Vaccinating against IGFBP-2 to prevent ovarian cancer relapse (Abbrev: IGFBP-2 vaccine)
The ultimate goal of this project is to conduct a Phase I clinical trial of active immunization with an IGFBP-2 Class II polyepitope plasmid DNA vaccine in patients with advanced stage ovarian cancer in the adjuvant setting.
Ovarian cancer is immunogenic, and immunity may confer a better prognosis1. If immunity could be generated in the majority of advanced stage ovarian cancer patients early in the course of their disease, perhaps clinical outcomes could be improved. A vaccine targeting immunogenic biologically relevant proteins in ovarian cancer could offer such a possibility. The development of a potentially therapeutic immune response via active immunization, a response that would result in the eradication of minimal residual disease in ovarian cancer patients, requires both an immune target that is expressed on the majority of ovarian cancers and a method of vaccination that has the potential to actively modulate the immunosuppressive factors at play in the ovarian cancer microenvironment.
We have identified insulin like growth factor binding protein 2 (IGFBP-2) as an ovarian cancer antigen. IGFBP-2 is a member of the insulin like growth factor receptor family and is a circulating protein that can be detected in the sera of ovarian cancer patients. IGFBP-2 is emerging as a potentially important regulator of ovarian cancer invasiveness and metastatic potential. IGFBP-2 is over expressed in ovarian cancers and the level of overexpression is associated with invasive disease. Immunologic eradication of tumor cells overexpressing IGFBP-2 could be beneficial in preventing disease relapse or tumor spread throughout the peritoneum.
In the course of this project we will (1) identify IGFBP-2 specific class II epitopes that bind with high avidity across multiple class II alleles and do not stimulate TGF-beta (β) production in PBMC for inclusion in a polyepitope vaccine, (2) evaluate the immunogenicity, therapeutic efficacy, and safety of an IGFBP-2 class II polyepitope plasmid DNA vaccine in a mouse model of IGFBP-2 overexpressing peritoneal metastasis, and (3) conduct a Phase I clinical trial of active immunization with an IGFBP-2 Class II polyepitope plasmid DNA vaccine in patients with advanced stage ovarian cancer in the adjuvant setting.
The inclusion and exclusion criteria are summarized in this PDF document.
For additional details on this clinical trial, please visit ClinicalTrials.gov.
Project 5 Publications
1. Behrens MD, Wagner WM, Krco CJ, Erskine CL, Kalli KR, Krempski J, Gad EA, Disis ML, Knutson KL. The endogenous danger signal, crystalline uric acid, signals for enhanced antibody immunity. Blood. 2008 Feb 1;111(3):1472-9. PMCID: PMC2214762
2. Disis ML. Translational oncology: Transforming cancer care. J Clin Oncol. 2007;25(7):750.
3. Balkwill FR, Ashworth A, Bast RC, Berek JS, Boyd J, Disis ML, Gabra H, Gore ME, Hamilton TC, Jacobs IJ, Kaye SB, Kohn EC, Mills GB, Urban ND. 10th Biennial Helene Harris Memorial Trust meeting. Cancer Res. 2006 Mar 15;66(6):2904-6.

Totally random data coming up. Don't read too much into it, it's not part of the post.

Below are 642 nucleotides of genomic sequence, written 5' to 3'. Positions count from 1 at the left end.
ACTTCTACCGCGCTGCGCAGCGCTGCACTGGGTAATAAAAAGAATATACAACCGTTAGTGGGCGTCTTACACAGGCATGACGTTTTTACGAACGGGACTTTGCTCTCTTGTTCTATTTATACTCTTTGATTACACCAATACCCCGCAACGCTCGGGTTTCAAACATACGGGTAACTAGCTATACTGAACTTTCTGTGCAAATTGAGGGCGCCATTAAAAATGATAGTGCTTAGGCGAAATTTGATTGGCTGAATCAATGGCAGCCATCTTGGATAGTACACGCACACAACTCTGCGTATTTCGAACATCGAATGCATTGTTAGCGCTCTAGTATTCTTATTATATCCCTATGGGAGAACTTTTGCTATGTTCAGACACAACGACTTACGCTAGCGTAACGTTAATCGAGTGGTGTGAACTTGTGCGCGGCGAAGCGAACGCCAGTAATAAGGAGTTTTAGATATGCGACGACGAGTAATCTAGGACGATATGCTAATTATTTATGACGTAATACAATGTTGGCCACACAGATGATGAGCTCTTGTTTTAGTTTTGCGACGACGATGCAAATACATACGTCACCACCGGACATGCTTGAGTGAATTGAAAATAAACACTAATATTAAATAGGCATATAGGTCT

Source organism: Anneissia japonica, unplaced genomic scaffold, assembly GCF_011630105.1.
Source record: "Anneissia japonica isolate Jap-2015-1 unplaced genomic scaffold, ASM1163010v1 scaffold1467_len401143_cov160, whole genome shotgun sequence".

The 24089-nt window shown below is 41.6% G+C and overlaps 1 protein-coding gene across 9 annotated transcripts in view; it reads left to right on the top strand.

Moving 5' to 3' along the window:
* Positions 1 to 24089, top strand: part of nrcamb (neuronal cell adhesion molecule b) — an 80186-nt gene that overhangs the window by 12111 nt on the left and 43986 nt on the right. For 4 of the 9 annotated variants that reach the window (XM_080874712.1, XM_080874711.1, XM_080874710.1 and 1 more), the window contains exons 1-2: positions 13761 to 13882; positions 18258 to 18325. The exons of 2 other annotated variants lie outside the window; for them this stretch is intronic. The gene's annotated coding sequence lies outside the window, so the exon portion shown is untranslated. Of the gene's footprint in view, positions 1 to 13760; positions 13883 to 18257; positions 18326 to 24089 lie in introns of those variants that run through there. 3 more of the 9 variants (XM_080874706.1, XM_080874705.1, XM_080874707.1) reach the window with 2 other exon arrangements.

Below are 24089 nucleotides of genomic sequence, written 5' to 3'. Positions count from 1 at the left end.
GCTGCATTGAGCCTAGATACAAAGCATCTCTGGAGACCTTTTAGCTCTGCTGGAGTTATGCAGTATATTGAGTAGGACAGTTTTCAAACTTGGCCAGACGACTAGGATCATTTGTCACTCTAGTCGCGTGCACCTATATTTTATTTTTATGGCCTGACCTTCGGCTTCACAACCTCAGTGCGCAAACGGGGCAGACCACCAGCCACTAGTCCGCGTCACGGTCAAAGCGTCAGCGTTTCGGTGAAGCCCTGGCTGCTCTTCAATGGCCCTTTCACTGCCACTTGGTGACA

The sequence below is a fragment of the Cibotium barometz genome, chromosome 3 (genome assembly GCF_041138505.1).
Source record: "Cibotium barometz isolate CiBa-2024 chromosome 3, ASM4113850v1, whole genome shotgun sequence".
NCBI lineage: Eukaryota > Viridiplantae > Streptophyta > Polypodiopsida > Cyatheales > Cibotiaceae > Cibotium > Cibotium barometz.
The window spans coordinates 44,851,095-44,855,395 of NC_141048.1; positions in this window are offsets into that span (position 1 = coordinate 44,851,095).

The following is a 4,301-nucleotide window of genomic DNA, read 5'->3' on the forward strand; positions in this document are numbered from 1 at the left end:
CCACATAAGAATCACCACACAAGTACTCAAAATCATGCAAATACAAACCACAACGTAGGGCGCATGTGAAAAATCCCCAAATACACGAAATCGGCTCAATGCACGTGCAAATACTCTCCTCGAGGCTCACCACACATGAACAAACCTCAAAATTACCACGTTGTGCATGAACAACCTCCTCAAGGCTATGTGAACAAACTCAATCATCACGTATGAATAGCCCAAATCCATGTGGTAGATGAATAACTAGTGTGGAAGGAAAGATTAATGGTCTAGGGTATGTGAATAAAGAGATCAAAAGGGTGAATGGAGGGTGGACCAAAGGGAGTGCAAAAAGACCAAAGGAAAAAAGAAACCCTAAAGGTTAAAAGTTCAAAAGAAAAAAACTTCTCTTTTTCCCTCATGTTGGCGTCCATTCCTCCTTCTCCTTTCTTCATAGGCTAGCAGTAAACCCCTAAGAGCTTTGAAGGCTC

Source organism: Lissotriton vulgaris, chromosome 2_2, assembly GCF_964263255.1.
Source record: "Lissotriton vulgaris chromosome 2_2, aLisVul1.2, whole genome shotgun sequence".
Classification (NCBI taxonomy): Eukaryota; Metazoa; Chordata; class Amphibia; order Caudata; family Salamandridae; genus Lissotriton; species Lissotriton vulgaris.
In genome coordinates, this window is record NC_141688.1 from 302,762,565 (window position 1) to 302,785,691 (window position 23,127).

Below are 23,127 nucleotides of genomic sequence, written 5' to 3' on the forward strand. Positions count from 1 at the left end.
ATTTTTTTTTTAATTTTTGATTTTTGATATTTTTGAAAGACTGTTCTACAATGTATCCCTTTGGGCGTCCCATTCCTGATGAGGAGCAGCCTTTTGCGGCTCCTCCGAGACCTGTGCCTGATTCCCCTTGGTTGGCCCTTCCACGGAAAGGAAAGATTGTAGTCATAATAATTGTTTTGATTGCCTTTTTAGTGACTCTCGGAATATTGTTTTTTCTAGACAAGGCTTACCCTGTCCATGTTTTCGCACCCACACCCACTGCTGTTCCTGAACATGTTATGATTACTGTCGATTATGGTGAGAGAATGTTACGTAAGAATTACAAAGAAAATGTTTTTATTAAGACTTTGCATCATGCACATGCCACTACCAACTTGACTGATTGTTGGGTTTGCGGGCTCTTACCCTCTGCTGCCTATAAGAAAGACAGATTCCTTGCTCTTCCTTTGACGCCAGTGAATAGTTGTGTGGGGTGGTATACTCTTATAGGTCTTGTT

4. Disis ML, Rivkin SE, Baron A, Markman M, Connolly D, Ueland F, Kohn E, Trimble E, Berek JS. Progress in ovarian cancer research: proceedings of the 5th Biennial Ovarian Cancer Research Symposium. Int J Gynecol Cancer. 2006; 16 (2):463-9.
5. Goodell V, Salazar LG, Urban N, et al. Antibody immunity to the p53 oncogenic protein is a prognostic indicator in ovarian cancer. J Clin Oncol. 2006;24:762-768.
6. Disis ML. Molecular targeting with cancer vaccines. J Clin Oncol 2005;23:4840-1.
7. Knutson KL, Disis ML. Tumor antigen-specific T helper cells in cancer immunity and immunotherapy. Cancer Immunol Immunother. 2005;54:721-728.
8. Curiel TJ, Coukos G, Zou L, Alvarez X, Cheng P, Mottram P, Evdemon-Hogan M, Conejo-Garcia JR, Zhang L, Burow M, Zhu Y, Wei S, Kryczek I, Daniel B, Gordon A, Myers L, Lackner A, Disis ML, Knutson KL, Chen L, Zou W. 6+Specific recruitment of regulatory T cells in ovarian carcinoma fosters immune privilege and predicts reduced survival. Nat Med. 2004 Sep;10(9):942-9.
9. Disis ML, Goodell V, Schiffman K, Knutson KL. Humoral epitope spreading following immunization with a HER-2/neu peptide based vaccine in cancer patients. J. Clin Immunol. 2004 Sep;24(5):571-8.
10. Disis ML, Schiffman K, Guthrie K, Salazar LG, Knutson KL, Goodell V, dela Rosa C, Cheever MA. Effect of dose on immune response in patients vaccinated with an her-2/neu intracellular domain protein--based vaccine. J Clin Oncol. 2004 May 15;22(10):1916-25.
11. Disis ML, Rivkin S. Future directions in the management of ovarian cancer. Hematol Oncol Clin North Am. 2003 Aug;17(4):1075-85.
12. Disis ML, Schiffman K, Salazar LG, Knutson KL. Antigen specific cancer vaccines. In: Perry MC, ed. ASCO Educational Book. Alexandria, VA: American Society of C linical Oncology: 29-36, 2003.
13. Disis ML, Scholler N, Dahlin A, Pullman J, Knutson KL, Hellstrom KE, Hellstrom I. Plasmid-based vaccines encoding rat neu and immune stimulatory molecules can elicit rat neu-specific immunity. Mol Cancer Ther. 2003 Oct;2(10):995-1002.
14. Disis ML, Shiota FM, McNeel DG, Knutson KL. Soluble cytokines can act as effective adjuvants in plasmid DNA vaccines targeting self tumor antigens. Immunobiology. 2003;207(3):179-86.
15. Disis ML, Gooley TA, Rinn K, Davis D, Piepkorn M, Cheever MA, Knutson KL, Schiffman K. Generation of T-cell immunity to the HER-2/neu protein after active immunization with HER-2/neu peptide-based vaccines. J Clin Oncol. 2002;20(11):2624-32.
16. Disis ML, Knutson KL, McNeel DG, Davis D, Schiffman K. Clinical translation of peptide-based vaccine trials: the HER-2/neu model. Crit Rev Immunol. 2001;21(1-3):263-73
17. Disis ML, Schiffman K. Cancer vaccines targeting the HER2/neu oncogenic protein. Semin Oncol. 2001;28(6 Suppl 18):12-20.
18. Disis ML, Schiffman K. Issues on Clinical Applications of Cancer Vaccines. J Immunother. 2001;24(2):104-5.